In the wake of their bitter war, Vietnam and the United States had to adjust to a new relationship.
Hanoi, the heart of the enemy camp, lay before me. I had fought its troops in many capacities—as a U.S. infantry company commander, Special Forces Operational Detachment Alpha commander, province adviser and then Defense Department planner of actions against the North. Yet here I was, in December 1975, helping a congressional committee open talks with that very foe to account for Americans who were still missing.
Seven years earlier, in 1968, I had left Vietnam on a stretcher, cared for by my “lady in white,” a Vietnamese nurse at a hospital in Long Binh. Seven months earlier, as Hanoi’s forces smashed into the Presidential Palace in Saigon at the end of April 1975, I had trashed all my Vietnamese language books, thinking I was finished with the country. A little over seven days earlier, I had been in Paris, meeting with Jean Sainteny, who had led French efforts to prevent his country’s Indochina war in 1946 and set up the talks leading to the Paris Peace Accords that ended America’s war in 1973. Together, we had arranged the December 1975 talks, the first postwar visit to Vietnamese officials. “They are full of arrogance right now,” Sainteny told me. “Let them absorb their victory and the future will get better.”
The scene in Hanoi confirmed his assessment. Numerous signs proclaimed the triumph, while newspapers and posters urged people to rebuild Vietnam with the same heroic effort that was used during the war and make the country a model for developing nations. Pictures of Ho Chi Minh were everywhere, often with the inscription: “Vietnam is one, from Lang Son [in the far northeast] to Ha Tien [in the far southwest].” The communists were still celebrating their victory, and soldiers who lived through it were still coming home.
I took a long walk in central Hanoi and struck up conversations with several people. I came upon a newspaper stand and purchased papers from a vendor. He could not believe I was an American, and as we talked a crowd of curious and friendly Vietnamese began to encircle us. Suddenly, two soldiers appeared across the street and blew their whistles. Instantly the crowd dispersed, leaving me alone with the news vendor. Although I had not detected a “tail” following me, I was not surprised to spot one. I then went into a book shop and, remembering a little Russian, asked for one of the Soviet publications. The lady rudely shoved the publication at me, most likely because she mistook me for a Russian. It was the only ugly exchange during my visit, but it turned out to be the first of several incidents over the years indicating popular resistance to pro-Russian and pro-Chinese government positions.
My deepest impression of Hanoi was its utter poverty. The city had been largely evacuated during the war. Loose gutters hung from dilapidated buildings. Women pushed carts loaded with sand to make bricks, and former soldiers in worn-out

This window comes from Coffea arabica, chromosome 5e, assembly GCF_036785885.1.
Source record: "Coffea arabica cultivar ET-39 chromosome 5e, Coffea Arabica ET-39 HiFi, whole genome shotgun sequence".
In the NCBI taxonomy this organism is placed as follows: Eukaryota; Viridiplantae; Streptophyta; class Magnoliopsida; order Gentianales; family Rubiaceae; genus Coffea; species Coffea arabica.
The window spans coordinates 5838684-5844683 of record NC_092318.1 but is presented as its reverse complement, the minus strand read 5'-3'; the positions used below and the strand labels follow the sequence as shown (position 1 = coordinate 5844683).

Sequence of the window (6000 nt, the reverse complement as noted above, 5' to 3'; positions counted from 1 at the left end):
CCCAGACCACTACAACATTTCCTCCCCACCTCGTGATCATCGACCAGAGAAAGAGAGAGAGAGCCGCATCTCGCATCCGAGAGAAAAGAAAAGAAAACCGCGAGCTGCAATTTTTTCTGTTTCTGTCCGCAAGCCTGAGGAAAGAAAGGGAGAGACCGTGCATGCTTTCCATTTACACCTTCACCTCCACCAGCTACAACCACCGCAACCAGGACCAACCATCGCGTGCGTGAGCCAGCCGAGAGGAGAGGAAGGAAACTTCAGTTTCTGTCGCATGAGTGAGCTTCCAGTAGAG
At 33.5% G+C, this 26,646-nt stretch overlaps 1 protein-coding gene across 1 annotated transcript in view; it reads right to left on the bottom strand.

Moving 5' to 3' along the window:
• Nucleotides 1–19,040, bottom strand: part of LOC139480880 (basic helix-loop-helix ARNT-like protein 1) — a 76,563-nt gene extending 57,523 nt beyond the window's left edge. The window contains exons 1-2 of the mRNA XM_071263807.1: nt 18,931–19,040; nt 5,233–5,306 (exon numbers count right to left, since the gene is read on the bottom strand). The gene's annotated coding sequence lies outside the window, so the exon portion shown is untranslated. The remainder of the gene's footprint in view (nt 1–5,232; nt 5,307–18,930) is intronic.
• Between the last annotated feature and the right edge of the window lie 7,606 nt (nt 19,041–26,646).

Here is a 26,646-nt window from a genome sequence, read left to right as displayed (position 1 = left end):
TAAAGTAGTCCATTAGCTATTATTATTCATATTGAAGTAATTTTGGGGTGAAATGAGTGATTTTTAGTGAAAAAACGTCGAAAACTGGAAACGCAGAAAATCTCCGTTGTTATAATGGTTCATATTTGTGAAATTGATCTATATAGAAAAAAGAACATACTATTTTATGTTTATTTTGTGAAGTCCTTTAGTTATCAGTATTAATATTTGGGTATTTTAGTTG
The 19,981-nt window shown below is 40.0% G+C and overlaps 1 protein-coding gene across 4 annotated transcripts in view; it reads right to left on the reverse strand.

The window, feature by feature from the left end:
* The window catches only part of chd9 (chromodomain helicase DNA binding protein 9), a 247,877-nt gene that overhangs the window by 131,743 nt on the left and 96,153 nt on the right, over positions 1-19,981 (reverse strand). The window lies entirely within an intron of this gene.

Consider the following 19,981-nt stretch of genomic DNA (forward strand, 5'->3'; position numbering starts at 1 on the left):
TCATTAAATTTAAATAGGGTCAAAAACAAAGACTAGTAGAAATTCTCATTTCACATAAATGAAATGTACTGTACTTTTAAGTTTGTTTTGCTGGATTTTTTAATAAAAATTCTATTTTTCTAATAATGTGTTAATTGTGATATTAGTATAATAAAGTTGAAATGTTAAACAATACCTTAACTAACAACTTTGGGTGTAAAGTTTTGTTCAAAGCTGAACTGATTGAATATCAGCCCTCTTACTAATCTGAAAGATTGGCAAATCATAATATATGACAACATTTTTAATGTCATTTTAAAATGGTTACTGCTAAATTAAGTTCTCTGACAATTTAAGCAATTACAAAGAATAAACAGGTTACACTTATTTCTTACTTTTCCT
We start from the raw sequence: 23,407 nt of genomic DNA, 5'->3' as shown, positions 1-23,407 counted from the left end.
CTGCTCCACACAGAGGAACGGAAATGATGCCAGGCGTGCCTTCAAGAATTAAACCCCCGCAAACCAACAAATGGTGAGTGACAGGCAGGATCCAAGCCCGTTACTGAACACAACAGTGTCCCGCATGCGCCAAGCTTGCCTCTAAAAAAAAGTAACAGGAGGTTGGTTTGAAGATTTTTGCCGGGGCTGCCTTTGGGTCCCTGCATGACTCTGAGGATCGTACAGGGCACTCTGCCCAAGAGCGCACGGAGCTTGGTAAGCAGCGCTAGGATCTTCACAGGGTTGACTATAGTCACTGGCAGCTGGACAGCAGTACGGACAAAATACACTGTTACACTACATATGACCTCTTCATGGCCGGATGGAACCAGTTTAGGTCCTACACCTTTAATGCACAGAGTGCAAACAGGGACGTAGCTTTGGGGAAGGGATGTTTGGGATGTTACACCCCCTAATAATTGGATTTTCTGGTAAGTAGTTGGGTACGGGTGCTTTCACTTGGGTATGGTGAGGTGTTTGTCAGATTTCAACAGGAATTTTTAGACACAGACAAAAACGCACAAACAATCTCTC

military garb looked for work.
Unlike Hanoi today—where traffic is so thick you take your life in your hands crossing the street—there were no cars; biking and walking were the only means of transportation. A bicycle storekeeper told me that a young man might offer a bicycle chain as an engagement gift to his fiancée. On one occasion the congressmen in our delegation went to the best store in town to buy gifts. I will never forget the shocked stare of the owner as the Americans ordered, one after another, antiques worth a year’s wages in Vietnam.
How could a country so poor and economically backward have defeated the greatest military and economic power in the world? Many have struggled to find the answer, but I saw it written above a huge picture of Ho Chi Minh in Ba Dinh square: “There is nothing more precious than freedom and independence.” The freedom was a stretch, as the government soon replaced the word “Democratic” with the word “Socialist” in the country’s name, but the importance of “independence” cannot be overstated.
Ho Chi Minh rose to power under the banner of the Vietnamese Independence League (commonly known as the Viet Minh). Independence was the driving force that propelled hundreds of thousands of Vietnamese to their deaths in what they called the American War. I visited the Museum of History, which exalts patriots of many generations, all in the name of independence. Many fought the French and Americans, but most fought against the Chinese. I also walked along the banks of the Lake of the Return of the Sword. Vietnamese schoolchildren are taught the story of a golden turtle that came out of the water to present the patriot Le Loi with a sword. After using that sword to drive the Chinese out of Vietnam, he went back to the lake and returned the sword.
On the December 1975 trip, I sat alongside four members of the House POW/MIA Committee, led by U.S. Rep. G.V. “Sonny” Montgomery of Mississippi, during meetings with Vietnam’s foreign minister and the Communist Party leadership. We came to initiate the long process of accounting for more than 2,400 Americans listed as prisoners of war or missing in action.